James Joyner’s got a provocative piece at the National Interest arguing that so far, President Barack Obama’s foreign policy reflects continuity with George W. Bush’s so-called “third term” (i.e., 2006-2008):
Now, I’d argue that some of the secondary issues are not so secondary (Israel, for instance). I’d also argue that some of the secondary issues are intended to impact primary issues. Movement on missile defense could help repair relations with Russia, and the changed tone on Cuba could help us reassert out leadership in Latin America.
But the rest of the list that Joyner compiles makes for a pretty compelling case for continuity, even if there has been a significant shift in tone. The reason, Joyner argues, is that, despite the change in leadership, America’s interests remain constant, as do those of other countries.
If there’s one thing he doesn’t acknowledge, however, it’s the significance of narrative arc. Maybe it’s the playwright in me speaking here, but there’s an enormous difference between a first act and a third act. So not only is it perfectly understandable that Obama’s first act picks up where Bush’s third left off, it also does not rule out the possibility that the plot might thicken in the future. (Although Joyner also points out that, for reasons having to do with the U.S. electoral calendar, time is running out for any radical shifts.)
The article also made me think of the paradoxical nature of the “honeymoon” period. The popularity that Obama — even more than most newly elected leaders — enjoyed created “coattail” incentives for cooperation. But it also created the same sort of disincentives that a deflationary market creates for consumers. Obama’s popularity levels have nowhere to go but down, which means that partners, rivals and adversaries all stand to get more in return for cooperation by waiting out the honeymoon period. Since most of the deals Obama was looking to secure involved varying amounts of concession from the other side of the negotiating table, it’s not surprising that there’s been quite a bit of stalling.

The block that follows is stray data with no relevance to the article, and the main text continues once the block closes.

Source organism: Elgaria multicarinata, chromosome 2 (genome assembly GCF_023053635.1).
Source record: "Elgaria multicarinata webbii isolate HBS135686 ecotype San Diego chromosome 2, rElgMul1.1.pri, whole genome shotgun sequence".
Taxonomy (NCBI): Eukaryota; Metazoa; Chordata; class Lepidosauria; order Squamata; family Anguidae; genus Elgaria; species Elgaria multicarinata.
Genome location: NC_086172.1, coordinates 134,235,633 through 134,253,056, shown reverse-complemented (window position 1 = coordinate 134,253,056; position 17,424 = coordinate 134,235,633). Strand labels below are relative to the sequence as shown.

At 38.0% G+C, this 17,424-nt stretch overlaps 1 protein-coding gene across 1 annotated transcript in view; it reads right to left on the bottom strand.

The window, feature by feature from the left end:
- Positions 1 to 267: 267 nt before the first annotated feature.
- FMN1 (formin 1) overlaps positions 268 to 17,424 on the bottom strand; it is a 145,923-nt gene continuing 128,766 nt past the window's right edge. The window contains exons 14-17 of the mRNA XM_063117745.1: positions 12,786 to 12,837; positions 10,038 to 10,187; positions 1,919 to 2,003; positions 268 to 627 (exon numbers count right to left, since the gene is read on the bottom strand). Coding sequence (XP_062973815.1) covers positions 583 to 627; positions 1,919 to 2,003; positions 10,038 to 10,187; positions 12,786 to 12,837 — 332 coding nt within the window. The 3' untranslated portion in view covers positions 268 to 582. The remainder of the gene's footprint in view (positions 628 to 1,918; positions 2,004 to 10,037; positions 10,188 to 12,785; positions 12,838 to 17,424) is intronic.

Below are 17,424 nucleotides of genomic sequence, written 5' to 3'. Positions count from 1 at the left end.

With that in mind, too, and knowing that any eventual deals will require some concessions on the U.S. side also, it makes sense for Obama to start off with the last offer on the table (i.e., Bush’s third term) before bargaining downward.
Finally, I’d add that while formulating foreign policy is obviously important, responding to foreign affairs often takes precedence. And while the counterfactuals are impossible to know for sure, judging from the comments by former Bush administration officials on incidents like the Iranian elections, the North Korean nuclear test, and the Honduras constitutional crisis (to name just a few), the real difference between the administrations of Obama and Bush is reflected in the latter.